Since writing the first post on this blog about the 741 op amp I’ve managed to get my hands on a few more 741s to dissect. Three of these I bought new, and two more I found back in some forgotten corner of my lab.
First up, a brand new National/TI LM741. Although National Semiconductor was acquired by TI in 2011 and they stopped using the National brand soon after, the LM741 that you can buy in 2020 still has the National logo on it. I can’t figure out why though, because changing the logo on the package is as simple as reprogramming a printer (which happens anyway because it needs to print a new date code every week or month).
The 741 is easily the most iconic opamp ever made. Designed by Dave Fullagar at Fairchild as a user-friendly, general-purpose op amp, it became a huge hit with electronic designers. Billions have been produced since its introduction in 1968, by a wide variety of manufacturers. What’s perhaps even more amazing is that it’s still being produced today by TI and ST, despite being hopelessly out of date. Fifty years of development has produced a wide array of opamps that are faster, more accurate, less noisy and less power-hungry than the 741. Yet somehow, this classic part keeps hanging on, basically unchanged for over half a century.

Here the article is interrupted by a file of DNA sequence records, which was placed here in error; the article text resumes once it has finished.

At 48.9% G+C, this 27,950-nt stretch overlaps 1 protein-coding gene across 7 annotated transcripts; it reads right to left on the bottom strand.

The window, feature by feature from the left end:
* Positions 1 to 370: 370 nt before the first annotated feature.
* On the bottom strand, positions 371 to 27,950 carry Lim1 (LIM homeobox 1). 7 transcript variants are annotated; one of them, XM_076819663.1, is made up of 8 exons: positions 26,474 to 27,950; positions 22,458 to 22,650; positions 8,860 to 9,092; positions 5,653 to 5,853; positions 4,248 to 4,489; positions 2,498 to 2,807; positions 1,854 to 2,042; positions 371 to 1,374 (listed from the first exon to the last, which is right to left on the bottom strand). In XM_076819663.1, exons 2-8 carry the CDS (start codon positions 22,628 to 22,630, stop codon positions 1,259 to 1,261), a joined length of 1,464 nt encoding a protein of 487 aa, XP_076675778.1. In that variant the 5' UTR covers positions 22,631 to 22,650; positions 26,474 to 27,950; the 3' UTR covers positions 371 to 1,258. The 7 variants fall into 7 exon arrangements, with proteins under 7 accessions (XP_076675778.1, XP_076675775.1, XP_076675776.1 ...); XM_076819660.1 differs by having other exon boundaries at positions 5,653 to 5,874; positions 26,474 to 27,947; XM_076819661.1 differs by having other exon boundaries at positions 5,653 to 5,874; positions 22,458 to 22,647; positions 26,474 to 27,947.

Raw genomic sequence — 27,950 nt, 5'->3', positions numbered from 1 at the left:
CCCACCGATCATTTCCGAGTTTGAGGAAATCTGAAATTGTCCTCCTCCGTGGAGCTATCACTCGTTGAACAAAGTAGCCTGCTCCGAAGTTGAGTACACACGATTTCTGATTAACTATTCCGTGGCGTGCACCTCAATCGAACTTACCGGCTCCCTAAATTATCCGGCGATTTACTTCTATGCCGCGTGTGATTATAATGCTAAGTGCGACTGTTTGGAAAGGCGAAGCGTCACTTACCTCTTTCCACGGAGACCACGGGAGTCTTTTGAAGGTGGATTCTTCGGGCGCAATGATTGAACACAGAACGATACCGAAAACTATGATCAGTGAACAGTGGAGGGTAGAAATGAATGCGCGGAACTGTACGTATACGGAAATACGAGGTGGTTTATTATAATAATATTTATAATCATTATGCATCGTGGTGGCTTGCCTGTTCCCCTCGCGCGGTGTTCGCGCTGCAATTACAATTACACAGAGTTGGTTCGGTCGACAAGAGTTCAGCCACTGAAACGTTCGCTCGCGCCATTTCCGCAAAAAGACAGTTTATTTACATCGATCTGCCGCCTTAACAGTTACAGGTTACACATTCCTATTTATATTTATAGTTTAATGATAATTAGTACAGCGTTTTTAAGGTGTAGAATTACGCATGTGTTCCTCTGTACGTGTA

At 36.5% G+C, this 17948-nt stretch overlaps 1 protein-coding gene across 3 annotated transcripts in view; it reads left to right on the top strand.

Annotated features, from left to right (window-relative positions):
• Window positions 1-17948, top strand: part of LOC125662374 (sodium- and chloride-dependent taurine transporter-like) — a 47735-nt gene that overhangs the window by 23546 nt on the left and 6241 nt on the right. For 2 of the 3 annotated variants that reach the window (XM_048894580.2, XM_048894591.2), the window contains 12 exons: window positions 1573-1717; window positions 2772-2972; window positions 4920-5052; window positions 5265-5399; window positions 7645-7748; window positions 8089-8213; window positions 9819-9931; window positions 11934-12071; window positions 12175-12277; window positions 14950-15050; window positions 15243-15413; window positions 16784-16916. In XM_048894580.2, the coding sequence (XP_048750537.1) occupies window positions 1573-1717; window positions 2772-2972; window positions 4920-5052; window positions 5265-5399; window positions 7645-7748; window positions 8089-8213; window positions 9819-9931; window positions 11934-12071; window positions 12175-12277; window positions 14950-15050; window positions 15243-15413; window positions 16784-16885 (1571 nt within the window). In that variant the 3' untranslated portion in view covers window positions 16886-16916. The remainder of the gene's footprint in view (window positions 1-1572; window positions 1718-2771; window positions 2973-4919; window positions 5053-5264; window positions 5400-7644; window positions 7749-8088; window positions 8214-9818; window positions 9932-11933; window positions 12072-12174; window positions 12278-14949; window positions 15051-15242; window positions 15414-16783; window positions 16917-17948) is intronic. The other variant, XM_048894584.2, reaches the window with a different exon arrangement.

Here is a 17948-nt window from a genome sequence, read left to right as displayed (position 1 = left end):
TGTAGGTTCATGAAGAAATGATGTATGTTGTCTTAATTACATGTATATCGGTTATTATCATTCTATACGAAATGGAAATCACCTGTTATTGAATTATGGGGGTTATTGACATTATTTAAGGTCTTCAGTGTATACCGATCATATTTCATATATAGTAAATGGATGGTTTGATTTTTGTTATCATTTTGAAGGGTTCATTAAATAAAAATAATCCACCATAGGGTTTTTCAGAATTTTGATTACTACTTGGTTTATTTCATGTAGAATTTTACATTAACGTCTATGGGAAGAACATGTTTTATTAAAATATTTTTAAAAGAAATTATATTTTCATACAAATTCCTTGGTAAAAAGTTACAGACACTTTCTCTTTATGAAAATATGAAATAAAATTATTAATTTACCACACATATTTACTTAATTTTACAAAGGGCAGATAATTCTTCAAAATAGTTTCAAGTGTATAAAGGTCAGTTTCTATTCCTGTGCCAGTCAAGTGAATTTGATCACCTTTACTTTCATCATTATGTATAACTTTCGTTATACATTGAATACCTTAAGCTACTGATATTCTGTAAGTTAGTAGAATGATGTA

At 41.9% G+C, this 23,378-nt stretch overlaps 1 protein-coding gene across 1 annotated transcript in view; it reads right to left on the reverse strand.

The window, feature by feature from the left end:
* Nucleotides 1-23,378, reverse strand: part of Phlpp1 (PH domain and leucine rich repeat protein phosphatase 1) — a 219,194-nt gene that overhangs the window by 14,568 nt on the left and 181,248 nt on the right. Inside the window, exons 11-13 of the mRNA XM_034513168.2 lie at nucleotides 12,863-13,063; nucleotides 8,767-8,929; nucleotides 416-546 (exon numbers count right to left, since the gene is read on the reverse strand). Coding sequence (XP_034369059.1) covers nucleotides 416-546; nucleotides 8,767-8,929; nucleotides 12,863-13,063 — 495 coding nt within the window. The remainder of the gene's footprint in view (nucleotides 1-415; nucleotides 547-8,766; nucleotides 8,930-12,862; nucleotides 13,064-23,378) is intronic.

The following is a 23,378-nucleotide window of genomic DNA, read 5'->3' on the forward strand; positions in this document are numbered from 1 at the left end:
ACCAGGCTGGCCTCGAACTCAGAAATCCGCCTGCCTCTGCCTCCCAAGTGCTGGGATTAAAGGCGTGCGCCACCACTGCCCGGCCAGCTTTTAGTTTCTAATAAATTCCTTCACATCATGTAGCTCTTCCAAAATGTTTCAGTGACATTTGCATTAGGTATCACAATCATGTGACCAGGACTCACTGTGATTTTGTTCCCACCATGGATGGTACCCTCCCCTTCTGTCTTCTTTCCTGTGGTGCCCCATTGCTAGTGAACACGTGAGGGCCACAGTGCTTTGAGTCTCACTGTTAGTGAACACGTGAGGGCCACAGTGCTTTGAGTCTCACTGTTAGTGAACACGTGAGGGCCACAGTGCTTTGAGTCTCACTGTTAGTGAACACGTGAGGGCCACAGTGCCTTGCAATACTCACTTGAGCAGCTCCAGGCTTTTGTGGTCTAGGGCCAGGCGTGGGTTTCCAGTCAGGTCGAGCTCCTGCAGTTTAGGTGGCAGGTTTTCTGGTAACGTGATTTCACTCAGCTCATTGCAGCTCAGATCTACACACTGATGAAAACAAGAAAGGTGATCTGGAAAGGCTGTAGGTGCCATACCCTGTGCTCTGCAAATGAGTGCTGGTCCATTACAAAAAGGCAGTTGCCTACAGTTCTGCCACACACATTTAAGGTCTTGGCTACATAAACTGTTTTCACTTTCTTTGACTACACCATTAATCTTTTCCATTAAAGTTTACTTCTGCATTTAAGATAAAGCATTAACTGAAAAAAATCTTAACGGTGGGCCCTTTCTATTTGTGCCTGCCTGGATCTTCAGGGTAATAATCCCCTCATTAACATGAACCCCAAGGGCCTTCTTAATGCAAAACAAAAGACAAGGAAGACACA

Today we’ll have a look at the insides of a couple of different 741 chips. Although it is entirely possible for manufacturers to just copy the exact layout, especially for something as old and simple as this, it turns out that each company actually makes its own unique design.
National Semiconductor LM741CN
National has been manufacturing this device for ages, as part of their LM (Linear Monolithic) range of analog ICs. Even after National’s acquisition by TI in 2011, it has remained in production alongside TI’s own uA741.
The layout is very compact; the total die size is only 1100 by 800 microns. Some test structures are visible along the lower edge. The ID on the right edge of the die says “LM741U” and “UK”, the latter probably referring to National’s fabrication plant in Greenock. Some of the PNP transistors have circular emitters; this improves their matching properties and increases their breakdown voltage.